This guide to Shelling on Sanibel Island Florida is part of our travel guide series. Sanibel Island – found just off the West Coast of Florida – is considered by many to offer shell collectors & hunters one of the best locations in the world to indulge in this activity.
The Best Shelling on Sanibel Island Florida
While a multitude of mollusk species can be found and collected all around the Sanibel and Captiva Islands, I wanted to focus on a couple of beaches located on the Northwestern side of Sanibel. These two beaches, known as Bowman’s Beach and Blind Pass Beach, offer shell collectors a unique opportunity to enhance their shell collections.
Note that while shell hunting on Sanibel is permitted to anyone who would like to partake, colliection of any live species is strictly prohibited. I’ll go into why that is a little further on in this post. In the mean time, I wanted to briefly discuss best practices for shell hunting on both Bowman’s and Blind Pass beaches, and also touch on what we believe to be the best shells to find at these locations.
Tips for Sanibel Island Shelling
Low-tide is your best bet for shell hunting anywhere on Sanibel Island. Regardless of what beach you decide to visit, more beach area opens up at lower tides. Low-tide also exposes more shells that may have washed in with the fast currents in the area. During both the late autumn season as well as throughout winter, tides on Sanibel are more extreme, thus bringing in and exposing more shells. The more dramatic a low tide is, the better. Make sure you research when low-tide will occur before visiting Sanibel so you can maximize your shell hunting experience.
The best time to collect shells on Sanibel is 1 1/2 hours before and after low tide. The best days for shell hunting fall on full moons and new moons.
Shell hunting after a storm is also ideal. If you’re lucky enough to visit Sanibel the day after a storm hits and it’s sunny out, it won’t get much better. Storms stir up the ocean, thus pushing more expired sea life on and along the shorelines.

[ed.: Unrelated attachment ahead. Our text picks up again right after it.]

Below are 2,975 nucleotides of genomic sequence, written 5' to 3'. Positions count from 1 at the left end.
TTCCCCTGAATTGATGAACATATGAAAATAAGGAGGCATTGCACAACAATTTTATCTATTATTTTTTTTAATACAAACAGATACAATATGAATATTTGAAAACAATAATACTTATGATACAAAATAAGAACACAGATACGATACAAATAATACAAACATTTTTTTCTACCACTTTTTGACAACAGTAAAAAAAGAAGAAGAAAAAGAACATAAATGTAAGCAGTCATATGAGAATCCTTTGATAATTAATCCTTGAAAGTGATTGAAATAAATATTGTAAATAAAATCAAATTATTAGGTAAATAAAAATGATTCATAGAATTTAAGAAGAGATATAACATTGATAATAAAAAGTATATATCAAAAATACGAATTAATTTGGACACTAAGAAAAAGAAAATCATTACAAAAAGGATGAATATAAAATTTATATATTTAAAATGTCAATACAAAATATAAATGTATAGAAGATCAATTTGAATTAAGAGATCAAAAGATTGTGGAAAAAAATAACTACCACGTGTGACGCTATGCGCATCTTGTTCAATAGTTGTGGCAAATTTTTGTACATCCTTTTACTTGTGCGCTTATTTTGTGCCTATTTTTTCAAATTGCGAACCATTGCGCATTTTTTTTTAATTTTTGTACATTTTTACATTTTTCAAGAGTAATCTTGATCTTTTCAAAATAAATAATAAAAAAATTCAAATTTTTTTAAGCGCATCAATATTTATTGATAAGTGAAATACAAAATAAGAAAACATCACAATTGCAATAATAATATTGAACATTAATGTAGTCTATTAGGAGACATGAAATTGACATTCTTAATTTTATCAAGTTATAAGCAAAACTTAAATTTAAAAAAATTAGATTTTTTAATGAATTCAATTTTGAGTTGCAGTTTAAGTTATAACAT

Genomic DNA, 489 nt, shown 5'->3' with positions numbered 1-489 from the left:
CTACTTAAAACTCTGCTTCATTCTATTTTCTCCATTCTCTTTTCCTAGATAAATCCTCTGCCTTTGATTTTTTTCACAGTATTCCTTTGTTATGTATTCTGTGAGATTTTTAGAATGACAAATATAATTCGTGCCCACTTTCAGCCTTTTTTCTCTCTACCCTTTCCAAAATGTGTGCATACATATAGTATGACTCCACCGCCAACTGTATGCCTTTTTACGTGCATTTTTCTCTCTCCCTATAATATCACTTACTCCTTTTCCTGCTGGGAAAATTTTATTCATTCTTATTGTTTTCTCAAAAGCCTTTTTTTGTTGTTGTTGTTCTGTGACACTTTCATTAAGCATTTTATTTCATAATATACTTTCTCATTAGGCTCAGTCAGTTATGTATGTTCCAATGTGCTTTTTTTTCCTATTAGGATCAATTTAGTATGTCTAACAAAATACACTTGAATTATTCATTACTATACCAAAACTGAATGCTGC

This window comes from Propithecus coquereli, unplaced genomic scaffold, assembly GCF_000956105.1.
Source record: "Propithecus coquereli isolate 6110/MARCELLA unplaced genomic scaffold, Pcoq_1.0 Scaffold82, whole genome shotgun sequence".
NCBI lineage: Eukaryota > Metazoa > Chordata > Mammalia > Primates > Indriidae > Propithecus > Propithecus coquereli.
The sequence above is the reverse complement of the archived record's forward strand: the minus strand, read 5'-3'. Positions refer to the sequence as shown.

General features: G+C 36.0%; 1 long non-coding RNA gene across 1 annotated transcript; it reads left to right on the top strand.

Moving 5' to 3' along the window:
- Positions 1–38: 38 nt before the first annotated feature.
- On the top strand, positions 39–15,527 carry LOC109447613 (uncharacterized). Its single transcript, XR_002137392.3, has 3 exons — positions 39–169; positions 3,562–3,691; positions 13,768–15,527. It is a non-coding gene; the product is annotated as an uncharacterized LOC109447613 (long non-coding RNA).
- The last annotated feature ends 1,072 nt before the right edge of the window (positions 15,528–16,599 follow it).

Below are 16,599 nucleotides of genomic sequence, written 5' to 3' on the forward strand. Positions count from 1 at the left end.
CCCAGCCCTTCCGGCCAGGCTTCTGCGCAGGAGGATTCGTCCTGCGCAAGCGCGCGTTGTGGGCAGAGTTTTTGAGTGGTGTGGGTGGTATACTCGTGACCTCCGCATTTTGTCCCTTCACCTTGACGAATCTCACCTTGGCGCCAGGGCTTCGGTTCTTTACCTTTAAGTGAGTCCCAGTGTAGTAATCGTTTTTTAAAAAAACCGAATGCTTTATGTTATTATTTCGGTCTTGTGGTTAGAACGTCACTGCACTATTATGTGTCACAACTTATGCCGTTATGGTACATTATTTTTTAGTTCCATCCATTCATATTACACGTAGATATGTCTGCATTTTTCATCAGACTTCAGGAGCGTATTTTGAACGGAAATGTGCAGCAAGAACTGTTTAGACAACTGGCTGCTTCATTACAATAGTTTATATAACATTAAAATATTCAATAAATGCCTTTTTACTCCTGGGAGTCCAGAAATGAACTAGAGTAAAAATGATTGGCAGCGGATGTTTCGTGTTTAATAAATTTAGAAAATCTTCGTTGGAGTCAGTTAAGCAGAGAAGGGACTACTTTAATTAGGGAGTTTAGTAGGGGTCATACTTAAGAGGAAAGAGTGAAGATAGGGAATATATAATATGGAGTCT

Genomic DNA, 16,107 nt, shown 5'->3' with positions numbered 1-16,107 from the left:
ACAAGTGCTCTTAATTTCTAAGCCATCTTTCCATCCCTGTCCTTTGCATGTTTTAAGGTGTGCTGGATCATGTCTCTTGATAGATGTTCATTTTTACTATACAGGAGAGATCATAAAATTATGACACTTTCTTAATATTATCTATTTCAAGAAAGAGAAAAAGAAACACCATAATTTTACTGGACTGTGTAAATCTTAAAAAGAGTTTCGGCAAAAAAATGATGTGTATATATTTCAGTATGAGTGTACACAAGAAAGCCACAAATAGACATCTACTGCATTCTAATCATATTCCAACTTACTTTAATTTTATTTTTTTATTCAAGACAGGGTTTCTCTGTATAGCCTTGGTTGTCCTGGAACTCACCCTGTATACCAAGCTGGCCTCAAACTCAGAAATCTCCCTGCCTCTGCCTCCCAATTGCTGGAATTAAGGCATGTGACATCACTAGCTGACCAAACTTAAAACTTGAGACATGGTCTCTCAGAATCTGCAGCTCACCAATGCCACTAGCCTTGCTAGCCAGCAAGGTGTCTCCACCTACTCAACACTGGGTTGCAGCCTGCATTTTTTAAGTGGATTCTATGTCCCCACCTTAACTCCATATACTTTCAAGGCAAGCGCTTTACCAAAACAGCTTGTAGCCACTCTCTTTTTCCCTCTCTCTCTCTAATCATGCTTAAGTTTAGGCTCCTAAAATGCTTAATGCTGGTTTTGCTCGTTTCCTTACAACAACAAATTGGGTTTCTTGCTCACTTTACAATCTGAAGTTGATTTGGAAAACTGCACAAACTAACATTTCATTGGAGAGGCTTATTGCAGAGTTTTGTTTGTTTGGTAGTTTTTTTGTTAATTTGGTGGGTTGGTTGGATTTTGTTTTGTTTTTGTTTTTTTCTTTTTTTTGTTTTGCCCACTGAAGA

Aside from low-tide and storm weather, one other factor that may shape the timing of your visit is traffic. November brings a lot of tourists to the West Coast of Florida because it’s so beautiful that time of year. It’s also a good time to get the best low tides.
If you’re feeling brave, go shell collecting at night just before or after low-tide. Bring a flashlight with you and enjoy the sound of the waves without the tourists.
The Spring season in Sanibel also brings tourists, though the tides aren’t as good. When you’re planning on visiting Sanibel Island, seasons play a big part — but on a smaller level, so does time of day. If you can time it right, see if you can get a low-tide towards late afternoon. At this point, many tourists will have retired from the beach, thus leaving more parking AND more shells on the exposed flats.
Sanibel Island is becoming increasingly well known as not only a shell hunters paradise, but also as a beautiful place to soak up the sun. The influx of tourists in recent years means that many of the accessible shells laying on the shore will likely have already been picked over.
If you can’t time low tide appropriately, you might consider snorkeling along the shoreline and grabbing the shells still underwater. Keep in mind that this is easier to do on Bowman’s Beach, because the rip tide is less intense. Swimming is actually not recommended at Blind Pass.
If you bring a snorkel and mask, you don’t need to go that far off shore to start finding beautiful sea shells. I ventured no more than 10 yards offshore and found numerous beautiful Florida fighting conchs and lightening whelks. Typically there is a sandy ledge that resides only a few yards off the beach. Shells tend to collect here so keep an eye out or scoop a net or shovel through the piles along the ledge.
Also keep in mind that the water clarity off of Sanibel is not the best in the world. You won’t be able to float on the surface and to spot shells. You’ll need to dive down. As long as you’re comfortable sticking your face near the sandy bottom, you’re sure to come up with some beauties.
With regards to parking at Bowman’s Beach, you can expect to find a fair amount of space near the beach entrance during most seasons. This depends on time of day, but we have never had any problem parking alongside Bowman’s. Also note that if you opt for visiting Bowman’s Beach, the trek from the parking lot is around 1 quarter of a mile. Keep this in mind if you’re moving a lot of gear from the car to the beach. A cart may be necessary.
Blind Pass Beach has very limited parking. I’m talking only 15-20 spaces. Your best bet for parking around Blind Pass is to go early in the morning, or later in the afternoon. Otherwise, you may have to sneak parking around some of the nearby restaurants or beach side cottages.